Albert Einstein: Asylum-Seeking Immigrant to America

As anti-immigration reforms tighten their vice-like grip on American politics, it proves valuable to look back and reflect on some of the most influential immigrants that have set foot on American soil. Perhaps one of the most well-known is Albert Einstein, the brilliant theoretical physicist who changed the world with his innovation.

Everyone knows of his infamous theory of relativity and his hand in creating the atomic bomb. What you may not know about is his status as a refugee seeking asylum in Princeton, New Jersey as World War II ravaged his homeland.

Early Works and World War II

Born in Ulm, Germany in 1879, Einstein is considered the most influential physicist of the 20th century. He renounced his German citizenship in 1896, as he found the schooling and opportunities of Switzerland more to his liking. There, he began work on his theoretical work on the nature of relativity.

By 1914, though, Einstein had returned to Germany to work as a professor at the University of Berlin. It was there that he earned the 1921 Nobel Peace Prize in physics for his explanation of the photoelectric effect, in which the increased frequency of light waves causes increased kinetic energy in the resulting photoelectrons.

A mere 12 years later, Adolf Hitler began his meteoric rise to power in Germany. Because of his fame and influence on the world of science, and his status as a Jewish man, Einstein quickly became the target of anti-semitic attacks. He fled Germany with his wife, accepting a research position at the Institute for Advanced Study in Princeton, New Jersey in 1932. Einstein became a refugee in the care of the United States during a time of deep turmoil in a continent on the precipice of war.

Einstein in America

Einstein took to life in America quickly, embracing the challenges and opportunities that were available to him outside of Germany. By 1935, he was granted a permanent residency.

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In 1939, he co-wrote a letter, famously referred to as the Einstein-Szilard letter, detailing the capabilities of the hydrogen bomb in the battle against Germany. In the letter, he explains that Germany might be in the process of developing their own bombs, and that America would do well to begin their own program.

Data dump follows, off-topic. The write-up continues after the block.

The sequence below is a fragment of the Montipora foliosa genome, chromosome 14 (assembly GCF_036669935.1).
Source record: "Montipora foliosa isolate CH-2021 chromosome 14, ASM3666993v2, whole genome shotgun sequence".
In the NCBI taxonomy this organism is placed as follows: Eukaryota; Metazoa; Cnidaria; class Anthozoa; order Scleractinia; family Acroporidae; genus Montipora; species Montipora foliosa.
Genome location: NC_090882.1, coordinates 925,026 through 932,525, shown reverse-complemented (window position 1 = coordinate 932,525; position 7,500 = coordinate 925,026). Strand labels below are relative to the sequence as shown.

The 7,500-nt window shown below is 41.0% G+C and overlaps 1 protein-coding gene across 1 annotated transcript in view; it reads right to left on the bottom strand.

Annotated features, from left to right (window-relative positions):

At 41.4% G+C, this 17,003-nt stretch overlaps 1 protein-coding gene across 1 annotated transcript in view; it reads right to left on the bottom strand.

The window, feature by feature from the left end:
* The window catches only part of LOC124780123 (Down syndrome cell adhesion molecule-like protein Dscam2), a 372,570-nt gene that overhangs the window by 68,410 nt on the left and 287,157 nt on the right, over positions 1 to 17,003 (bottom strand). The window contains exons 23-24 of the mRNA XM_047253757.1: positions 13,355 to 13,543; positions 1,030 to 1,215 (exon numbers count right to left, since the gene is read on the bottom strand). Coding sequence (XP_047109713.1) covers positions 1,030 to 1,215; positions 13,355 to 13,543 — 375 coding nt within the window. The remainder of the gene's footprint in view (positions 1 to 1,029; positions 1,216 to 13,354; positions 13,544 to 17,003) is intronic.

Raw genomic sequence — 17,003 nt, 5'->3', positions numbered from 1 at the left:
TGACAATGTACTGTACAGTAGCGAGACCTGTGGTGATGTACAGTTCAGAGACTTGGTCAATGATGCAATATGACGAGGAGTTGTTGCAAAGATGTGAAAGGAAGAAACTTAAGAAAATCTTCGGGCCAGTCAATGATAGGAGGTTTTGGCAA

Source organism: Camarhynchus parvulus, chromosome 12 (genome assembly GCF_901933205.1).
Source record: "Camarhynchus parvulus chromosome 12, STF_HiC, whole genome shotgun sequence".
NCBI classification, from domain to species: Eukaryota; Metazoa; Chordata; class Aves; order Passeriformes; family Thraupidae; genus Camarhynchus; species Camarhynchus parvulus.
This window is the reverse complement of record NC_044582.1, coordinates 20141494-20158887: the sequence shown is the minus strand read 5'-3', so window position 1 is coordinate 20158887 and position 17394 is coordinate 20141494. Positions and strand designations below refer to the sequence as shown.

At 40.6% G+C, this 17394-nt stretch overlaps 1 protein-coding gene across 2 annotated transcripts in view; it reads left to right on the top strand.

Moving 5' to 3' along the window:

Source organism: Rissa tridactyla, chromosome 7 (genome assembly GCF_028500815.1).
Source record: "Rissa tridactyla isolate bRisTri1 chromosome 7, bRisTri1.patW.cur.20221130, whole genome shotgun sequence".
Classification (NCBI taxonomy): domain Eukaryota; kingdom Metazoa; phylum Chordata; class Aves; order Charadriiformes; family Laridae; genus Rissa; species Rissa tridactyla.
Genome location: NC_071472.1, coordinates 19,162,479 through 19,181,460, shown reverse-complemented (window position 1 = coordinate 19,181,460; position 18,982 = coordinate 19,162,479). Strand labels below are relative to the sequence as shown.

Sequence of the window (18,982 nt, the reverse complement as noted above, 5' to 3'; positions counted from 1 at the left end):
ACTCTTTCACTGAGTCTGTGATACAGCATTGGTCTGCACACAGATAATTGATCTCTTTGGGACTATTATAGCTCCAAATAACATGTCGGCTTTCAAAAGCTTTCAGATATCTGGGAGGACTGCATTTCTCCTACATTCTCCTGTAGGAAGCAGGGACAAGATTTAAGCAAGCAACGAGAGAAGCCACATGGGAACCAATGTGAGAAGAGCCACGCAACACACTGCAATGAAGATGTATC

This letter prompted the development of the Manhattan project, a program that ran from 1942-1947 during which the United States, the United Kingdom, and Canada worked together to develop weapons of mass destruction to use against enemies of democracy and freedom.

In 1940, he passed his citizenship test and became an American citizen. To commemorate the occasion, he gave a speech on the government-run “I Am An American” radio show, which worked to promote the inclusion of immigrants.

According to NPR, the program “featured ‘distinguished naturalized citizens’ who were brought on to talk about their citizenship and remind the country of the ‘possession which we ourselves take for granted but which is still new and thrilling’ to those who recently acquired it.” This program was quite radical in a time where an “us-vs-them” mentality was very prominent as World War II raged on.

When Einstein heard the news that the atomic bomb had been dropped on Hiroshima, he quickly rallied together an international effort to bring nuclear weaponry efforts under the control of the United Nations, to act as a deterrent against further coups by hostile nations. At the same time, he joined the NAACP, working with W.E.B Du Bois to promote civil rights for people of color.

Einstein lived out his final years in relative isolation from the rest of the physics community. As others moved forth into researching atoms and particle physics, he was still deeply enamored with the idea of relativity, spending his time theorizing on wormholes, the creation of the universe, time travel, and black holes. During this time, he continued his work through the NAACP.

On April 17, 1955,  suffered from an abdominal aneurysm. He adamantly refused life-saving surgery, content in his accomplishments. “I want to go when I want,” he said. “It is tasteless to prolong life artificially. I have done my share, it is time to go. I will do it elegantly.” Einstein passed away the next morning.

Einstein’s Legacy

Albert Einstein came to America seeking refuge from a country torn apart by the ravages of war. In exchange for this asylum, he offered his brilliance and ingenuity, changing the world of physics forever. Without Einstein, one can only imagine the destruction that Germany’s nuclear program would have brought forth on the world.

One last note: At the World’s Fair in 1940, Einstein gave a speech touting the merits of immigration to America.

During it, he said, “Unemployment is not decreased by restricting immigration. For unemployment depends on faulty distribution of work among those capable of work. Immigration increases consumption as much as it does demand on labor. Immigration strengthens not only the internal economy of a sparsely populated country, but also its defensive power.“

That’s a notion we can get behind.